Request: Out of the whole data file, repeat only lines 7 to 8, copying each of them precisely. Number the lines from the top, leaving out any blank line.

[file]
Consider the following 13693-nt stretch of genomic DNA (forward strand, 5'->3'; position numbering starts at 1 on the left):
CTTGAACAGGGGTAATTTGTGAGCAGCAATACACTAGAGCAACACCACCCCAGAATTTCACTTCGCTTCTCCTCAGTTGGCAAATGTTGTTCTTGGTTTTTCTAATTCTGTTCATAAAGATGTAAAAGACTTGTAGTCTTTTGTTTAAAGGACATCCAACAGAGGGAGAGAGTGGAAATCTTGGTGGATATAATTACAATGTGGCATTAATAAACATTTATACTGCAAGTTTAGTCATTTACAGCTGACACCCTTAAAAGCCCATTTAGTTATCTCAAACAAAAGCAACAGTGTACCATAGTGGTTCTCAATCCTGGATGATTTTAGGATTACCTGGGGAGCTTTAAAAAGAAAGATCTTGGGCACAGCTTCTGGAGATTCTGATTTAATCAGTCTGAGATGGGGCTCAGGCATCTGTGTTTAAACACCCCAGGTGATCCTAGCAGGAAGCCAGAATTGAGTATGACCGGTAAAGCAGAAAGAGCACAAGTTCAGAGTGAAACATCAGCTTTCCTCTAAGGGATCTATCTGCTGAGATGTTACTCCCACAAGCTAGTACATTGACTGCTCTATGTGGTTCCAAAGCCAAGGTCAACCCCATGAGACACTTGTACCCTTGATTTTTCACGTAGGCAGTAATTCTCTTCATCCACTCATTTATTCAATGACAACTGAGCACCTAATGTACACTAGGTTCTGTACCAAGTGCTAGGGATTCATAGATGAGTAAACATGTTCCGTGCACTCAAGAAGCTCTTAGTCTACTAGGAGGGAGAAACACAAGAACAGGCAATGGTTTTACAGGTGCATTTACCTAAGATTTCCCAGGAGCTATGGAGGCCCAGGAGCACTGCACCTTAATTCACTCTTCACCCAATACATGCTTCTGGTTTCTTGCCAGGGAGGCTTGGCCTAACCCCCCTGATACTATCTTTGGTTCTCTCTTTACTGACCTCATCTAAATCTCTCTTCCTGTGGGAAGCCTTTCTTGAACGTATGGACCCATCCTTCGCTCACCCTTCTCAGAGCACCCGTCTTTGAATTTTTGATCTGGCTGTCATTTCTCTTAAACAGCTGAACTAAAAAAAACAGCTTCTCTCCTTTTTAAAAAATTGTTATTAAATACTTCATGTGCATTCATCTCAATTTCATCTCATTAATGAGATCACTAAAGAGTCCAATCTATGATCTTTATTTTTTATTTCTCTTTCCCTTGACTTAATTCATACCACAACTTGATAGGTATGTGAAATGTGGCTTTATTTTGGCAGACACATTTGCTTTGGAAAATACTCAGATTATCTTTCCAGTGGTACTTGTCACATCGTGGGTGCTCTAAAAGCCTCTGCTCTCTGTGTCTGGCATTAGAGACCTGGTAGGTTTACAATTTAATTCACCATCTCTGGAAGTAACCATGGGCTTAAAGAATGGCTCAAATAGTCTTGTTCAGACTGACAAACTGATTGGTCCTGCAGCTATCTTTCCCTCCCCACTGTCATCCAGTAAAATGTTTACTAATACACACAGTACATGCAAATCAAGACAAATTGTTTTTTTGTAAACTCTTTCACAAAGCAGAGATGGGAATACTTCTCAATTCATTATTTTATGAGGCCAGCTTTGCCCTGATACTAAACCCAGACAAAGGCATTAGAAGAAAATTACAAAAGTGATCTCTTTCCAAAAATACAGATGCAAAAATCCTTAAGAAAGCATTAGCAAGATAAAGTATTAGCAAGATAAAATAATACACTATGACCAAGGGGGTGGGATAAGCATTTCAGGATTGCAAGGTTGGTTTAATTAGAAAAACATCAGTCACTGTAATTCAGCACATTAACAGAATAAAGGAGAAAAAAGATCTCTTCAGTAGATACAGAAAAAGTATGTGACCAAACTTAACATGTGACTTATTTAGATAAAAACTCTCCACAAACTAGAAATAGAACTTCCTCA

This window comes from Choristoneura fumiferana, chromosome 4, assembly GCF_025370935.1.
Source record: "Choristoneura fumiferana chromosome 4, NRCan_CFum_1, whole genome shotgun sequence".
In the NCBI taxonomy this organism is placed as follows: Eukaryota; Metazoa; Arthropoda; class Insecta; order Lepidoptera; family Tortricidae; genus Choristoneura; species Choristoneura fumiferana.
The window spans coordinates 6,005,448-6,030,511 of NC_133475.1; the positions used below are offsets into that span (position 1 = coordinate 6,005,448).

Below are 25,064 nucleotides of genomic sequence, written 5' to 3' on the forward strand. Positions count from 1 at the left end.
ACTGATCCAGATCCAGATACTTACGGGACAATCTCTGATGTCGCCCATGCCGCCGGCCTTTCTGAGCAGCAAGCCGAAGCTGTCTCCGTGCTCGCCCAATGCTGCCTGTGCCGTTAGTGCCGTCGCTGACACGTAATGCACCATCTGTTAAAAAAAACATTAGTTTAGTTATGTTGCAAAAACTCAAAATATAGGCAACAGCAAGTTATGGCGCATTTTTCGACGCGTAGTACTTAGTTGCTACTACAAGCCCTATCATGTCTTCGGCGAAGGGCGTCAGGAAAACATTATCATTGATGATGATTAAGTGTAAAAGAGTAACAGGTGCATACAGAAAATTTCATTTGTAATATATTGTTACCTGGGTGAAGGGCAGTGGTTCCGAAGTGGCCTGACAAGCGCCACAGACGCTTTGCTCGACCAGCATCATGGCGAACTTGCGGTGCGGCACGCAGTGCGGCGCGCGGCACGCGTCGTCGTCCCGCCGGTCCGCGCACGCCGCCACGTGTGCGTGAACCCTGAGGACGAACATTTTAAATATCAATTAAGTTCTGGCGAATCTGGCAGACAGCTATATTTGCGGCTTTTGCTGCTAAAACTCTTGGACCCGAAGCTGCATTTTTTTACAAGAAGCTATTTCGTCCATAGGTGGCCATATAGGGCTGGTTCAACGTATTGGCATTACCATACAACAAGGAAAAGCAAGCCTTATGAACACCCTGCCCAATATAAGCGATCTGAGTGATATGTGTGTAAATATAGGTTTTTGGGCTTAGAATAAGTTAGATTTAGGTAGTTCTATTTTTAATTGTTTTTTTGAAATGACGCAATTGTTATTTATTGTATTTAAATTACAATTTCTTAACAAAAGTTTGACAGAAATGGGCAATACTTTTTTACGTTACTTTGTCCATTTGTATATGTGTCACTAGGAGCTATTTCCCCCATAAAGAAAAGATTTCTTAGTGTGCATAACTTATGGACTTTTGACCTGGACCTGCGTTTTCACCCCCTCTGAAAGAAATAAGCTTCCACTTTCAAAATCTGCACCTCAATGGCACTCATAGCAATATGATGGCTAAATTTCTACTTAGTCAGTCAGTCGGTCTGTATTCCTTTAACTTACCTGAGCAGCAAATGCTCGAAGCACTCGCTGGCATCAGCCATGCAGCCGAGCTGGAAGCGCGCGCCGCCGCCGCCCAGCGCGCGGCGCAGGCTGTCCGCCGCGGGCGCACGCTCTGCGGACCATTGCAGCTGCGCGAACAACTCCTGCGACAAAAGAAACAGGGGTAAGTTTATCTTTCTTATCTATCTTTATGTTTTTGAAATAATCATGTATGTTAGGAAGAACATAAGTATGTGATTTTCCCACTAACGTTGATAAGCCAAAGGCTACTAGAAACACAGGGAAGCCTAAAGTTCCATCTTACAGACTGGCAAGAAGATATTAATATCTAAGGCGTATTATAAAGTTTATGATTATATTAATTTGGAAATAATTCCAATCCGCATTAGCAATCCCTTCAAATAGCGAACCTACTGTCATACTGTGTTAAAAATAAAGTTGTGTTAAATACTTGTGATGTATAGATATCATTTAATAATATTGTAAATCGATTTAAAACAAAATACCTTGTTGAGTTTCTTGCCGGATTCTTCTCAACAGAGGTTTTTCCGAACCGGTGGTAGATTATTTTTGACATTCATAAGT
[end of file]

Below are 25,064 nucleotides of genomic sequence, written 5' to 3' on the forward strand. Positions count from 1 at the left end.
ACTGATCCAGATCCAGATACTTACGGGACAATCTCTGATGTCGCCCATGCCGCCGGCCTTTCTGAGCAGCAAGCCGAAGCTGTCTCCGTGCTCGCCCAATGCTGCCTGTGCCGTTAGTGCCGTCGCTGACACGTAATGCACCATCTGTTAAAAAAAACATTAGTTTAGTTATGTTGCAAAAACTCAAAATATAGGCAACAGCAAGTTATGGCGCATTTTTCGACGCGTAGTACTTAGTTGCTACTACAAGCCCTATCATGTCTTCGGCGAAGGGCGTCAGGAAAACATTATCATTGATGATGATTAAGTGTAAAAGAGTAACAGGTGCATACAGAAAATTTCATTTGTAATATATTGTTACCTGGGTGAAGGGCAGTGGTTCCGAAGTGGCCTGACAAGCGCCACAGACGCTTTGCTCGACCAGCATCATGGCGAACTTGCGGTGCGGCACGCAGTGCGGCGCGCGGCACGCGTCGTCGTCCCGCCGGTCCGCGCACGCCGCCACGTGTGCGTGAACCCTGAGGACGAACATTTTAAATATCAATTAAGTTCTGGCGAATCTGGCAGACAGCTATATTTGCGGCTTTTGCTGCTAAAACTCTTGGACCCGAAGCTGCATTTTTTTACAAGAAGCTATTTCGTCCATAGGTGGCCATATAGGGCTGGTTCAACGTATTGGCATTACCATACAACAAGGAAAAGCAAGCCTTATGAACACCCTGCCCAATATAAGCGATCTGAGTGATATGTGTGTAAATATAGGTTTTTGGGCTTAGAATAAGTTAGATTTAGGTAGTTCTATTTTTAATTGTTTTTTTGAAATGACGCAATTGTTATTTATTGTATTTAAATTACAATTTCTTAACAAAAGTTTGACAGAAATGGGCAATACTTTTTTACGTTACTTTGTCCATTTGTATATGTGTCACTAGGAGCTATTTCCCCCATAAAGAAAAGATTTCTTAGTGTGCATAACTTATGGACTTTTGACCTGGACCTGCGTTTTCACCCCCTCTGAAAGAAATAAGCTTCCACTTTCAAAATCTGCACCTCAATGGCACTCATAGCAATATGATGGCTAAATTTCTACTTAGTCAGTCAGTCGGTCTGTATTCCTTTAACTTACCTGAGCAGCAAATGCTCGAAGCACTCGCTGGCATCAGCCATGCAGCCGAGCTGGAAGCGCGCGCCGCCGCCGCCCAGCGCGCGGCGCAGGCTGTCCGCCGCGGGCGCACGCTCTGCGGACCATTGCAGCTGCGCGAACAACTCCTGCGACAAAAGAAACAGGGGTAAGTTTATCTTTCTTATCTATCTTTATGTTTTTGAAATAATCATGTATGTTAGGAAGAACATAAGTATGTGATTTTCCCACTAACGTTGATAAGCCAAAGGCTACTAGAAACACAGGGAAGCCTAAAGTTCCATCTTACAGACTGGCAAGAAGATATTAATATCTAAGGCGTATTATAAAGTTTATGATTATATTAATTTGGAAATAATTCCAATCCGCATTAGCAATCCCTTCAAATAGCGAACCTACTGTCATACTGTGTTAAAAATAAAGTTGTGTTAAATACTTGTGATGTATAGATATCATTTAATAATATTGTAAATCGATTTAAAACAAAATACCTTGTTGAGTTTCTTGCCGGATTCTTCTCAACAGAGGTTTTTCCGAACCGGTGGTAGATTATTTTTGACATTCATAAGT